The company is currently testing the feasibility of connecting virtual studios in two different locations — Goyang and Pangyo.

“There is some latency, but we think it would be technically possible [to shoot in two studios simultaneously],” he says. 

Chang says if the virtual studios succeed, companies can shoot 24 hours a day at various locations around the globe, given the time differences, which can reduce costs.

Global expansion is one of the main goals of VFX studios in Korea. But time differences and language barriers are still major hurdles for Hollywood studios to partner with local studios, especially when English-speaking countries like Canada and New Zealand that are geographically closer to Hollywood are providing tax incentives for major film productions. 

Gulliver Studio, which earned a special visual effects Emmy in 2022 for Netflix’s megahit Squid Game, has attracted inquiries from global studios for partnership. Jeong believes that the quality of VFX artists in Korea has substantially improved in the past decade but feels that there still are some challenges.

“We also lost many talented artists to global studios after the release of Squid Game,” he says.

Dexter’s Kang agrees that Korean VFX artists are competent and offer broad skill sets, adding that savings are another selling point for the industry.

“The quality of Korean VFX artists has caught up about 80 percent with major studios in Hollywood,” he says. “We’re the best in Asia. In fact, many overseas companies in Japan, China and Thailand are asking for business partnerships with our company. Korea’s competitiveness lies in its ability to create high-quality work with relatively smaller budgets.”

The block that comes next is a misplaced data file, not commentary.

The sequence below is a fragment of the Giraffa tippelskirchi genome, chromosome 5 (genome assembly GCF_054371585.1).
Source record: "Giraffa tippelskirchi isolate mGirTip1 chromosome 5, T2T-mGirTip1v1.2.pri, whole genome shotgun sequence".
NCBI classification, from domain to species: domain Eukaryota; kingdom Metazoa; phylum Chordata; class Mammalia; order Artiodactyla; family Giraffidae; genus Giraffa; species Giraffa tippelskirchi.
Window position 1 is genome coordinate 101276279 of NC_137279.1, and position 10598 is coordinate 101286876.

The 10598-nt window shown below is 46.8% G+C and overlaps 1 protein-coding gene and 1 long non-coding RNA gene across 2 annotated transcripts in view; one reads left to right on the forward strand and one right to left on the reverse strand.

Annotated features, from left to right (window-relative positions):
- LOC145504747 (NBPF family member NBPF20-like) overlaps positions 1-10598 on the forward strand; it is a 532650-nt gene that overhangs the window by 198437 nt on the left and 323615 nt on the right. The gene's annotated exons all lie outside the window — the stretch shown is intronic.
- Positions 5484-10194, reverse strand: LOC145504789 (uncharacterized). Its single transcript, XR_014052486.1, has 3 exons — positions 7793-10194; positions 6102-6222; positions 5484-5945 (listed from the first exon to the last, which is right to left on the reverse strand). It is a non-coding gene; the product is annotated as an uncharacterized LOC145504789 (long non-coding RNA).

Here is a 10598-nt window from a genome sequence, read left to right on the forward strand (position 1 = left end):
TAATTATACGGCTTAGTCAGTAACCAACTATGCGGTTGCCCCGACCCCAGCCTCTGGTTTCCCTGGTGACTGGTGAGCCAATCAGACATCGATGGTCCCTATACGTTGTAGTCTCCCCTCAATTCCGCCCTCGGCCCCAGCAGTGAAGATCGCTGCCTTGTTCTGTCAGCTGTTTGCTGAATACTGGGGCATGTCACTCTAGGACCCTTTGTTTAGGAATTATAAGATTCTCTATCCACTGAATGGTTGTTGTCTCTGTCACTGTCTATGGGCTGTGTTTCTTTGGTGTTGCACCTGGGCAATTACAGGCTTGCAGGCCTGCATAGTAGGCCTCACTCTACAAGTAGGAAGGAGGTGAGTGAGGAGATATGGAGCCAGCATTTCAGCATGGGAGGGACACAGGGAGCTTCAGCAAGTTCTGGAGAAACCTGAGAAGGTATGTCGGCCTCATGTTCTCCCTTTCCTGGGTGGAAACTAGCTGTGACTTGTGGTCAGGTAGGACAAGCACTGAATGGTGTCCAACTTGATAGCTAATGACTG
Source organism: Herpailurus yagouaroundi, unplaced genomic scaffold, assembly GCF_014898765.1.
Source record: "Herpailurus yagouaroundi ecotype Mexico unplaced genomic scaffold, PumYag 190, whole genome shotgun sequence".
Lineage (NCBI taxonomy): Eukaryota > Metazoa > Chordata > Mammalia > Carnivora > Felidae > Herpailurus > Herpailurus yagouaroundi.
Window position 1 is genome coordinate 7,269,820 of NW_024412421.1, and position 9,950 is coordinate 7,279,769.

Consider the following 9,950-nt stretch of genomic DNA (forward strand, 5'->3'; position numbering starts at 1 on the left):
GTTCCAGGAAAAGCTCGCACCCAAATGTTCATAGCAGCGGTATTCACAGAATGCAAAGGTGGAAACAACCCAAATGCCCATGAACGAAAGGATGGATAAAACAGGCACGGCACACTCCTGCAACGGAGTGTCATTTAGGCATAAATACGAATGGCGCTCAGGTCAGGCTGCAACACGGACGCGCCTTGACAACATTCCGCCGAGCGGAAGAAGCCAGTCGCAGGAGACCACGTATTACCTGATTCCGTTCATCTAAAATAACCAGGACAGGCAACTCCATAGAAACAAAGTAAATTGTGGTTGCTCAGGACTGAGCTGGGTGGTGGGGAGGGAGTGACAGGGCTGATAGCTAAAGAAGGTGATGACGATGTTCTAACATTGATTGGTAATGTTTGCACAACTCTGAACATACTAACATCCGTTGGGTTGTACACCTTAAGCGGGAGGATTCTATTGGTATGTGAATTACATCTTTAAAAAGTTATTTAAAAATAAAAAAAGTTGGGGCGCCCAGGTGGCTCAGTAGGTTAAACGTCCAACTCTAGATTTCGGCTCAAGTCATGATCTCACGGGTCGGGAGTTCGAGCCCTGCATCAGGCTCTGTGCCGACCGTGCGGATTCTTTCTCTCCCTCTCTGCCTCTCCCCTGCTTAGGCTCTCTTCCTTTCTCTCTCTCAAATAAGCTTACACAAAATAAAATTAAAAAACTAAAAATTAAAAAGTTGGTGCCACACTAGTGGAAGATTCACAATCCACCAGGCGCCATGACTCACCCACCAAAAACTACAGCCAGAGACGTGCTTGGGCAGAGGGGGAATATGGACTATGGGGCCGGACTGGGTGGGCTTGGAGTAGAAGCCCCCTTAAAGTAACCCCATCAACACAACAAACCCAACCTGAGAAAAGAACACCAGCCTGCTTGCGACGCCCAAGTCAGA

With the rise of Korean films and dramas during the COVID pandemic, the size of VFX companies has expanded as well.

Following the success of 2022’s All of Us are Dead, a high school zombie flick, Westworld, another VFX studio in Seoul, is set to release the ambitious drama series Black Knight on Netflix in May. The company started with 10 employees in 2018. As of 2021, it houses up to 170 employees, largely due to its partnership with Netflix.

“We’ve done A-to-Z,” says Westworld CEO Son Seung-hyeon. “And because we have broad experiences, we’re good at problem-solving.”

Many in the industry say that tax incentives are a great way to promote the country’s VFX industry and ensure local companies remain globally competitive. Currently, depending on the production scale, the country provides up to a 10 percent return via tax incentives, a number many in the industry think should be increased. But an official at KOFIC, a government-run film body, says there is no immediate plan to offer additional tax incentives or support for local VFX companies.

There also are complaints that the government favors global VFX players over local companies. In 2019, the Seoul government attracted Scanline — which has done VFX for Hollywood tentpoles like The Batman and Godzilla — by offering various incentives. After the announcement, local companies complained that they were being discriminated against by the local government in favor of foreign players. 

“From an artists’ perspective, the opening of Scanline was an opportunity to work on global-scale projects,” says Chae at Korea Tourism and Culture Institute. “I think the government attempted to elevate the industry’s wage standard and develop the VFX industry. But because the industry scale is still relatively small, it became a competition between the local players and foreign players.”

Dexter is currently working on The Moon (working title), an ambitious sci-fi drama produced by Blaad Studio about a man abandoned in space, which was shot in the company’s virtual production studio. Westworld is currently working on director Na Hong-jin’s next feature, Hope, which will be shot in virtual production.

Kang at Dexter believes that there are certain limitations that come from the production scale in the Korean VFX market despite the industry’s success. Budgets, he says, need to increase in order for Korea’s VFX industry to continue to evolve.

“Compared to Hollywood, the budget for film production in Korea is still small,” he says. “If the total production cost is over 20 billion won ($15 million), it’s considered a blockbuster here. Compare that to Avatar 2, which is almost $400 million. The size of Korean film is still only about 10 percent of Hollywood production.”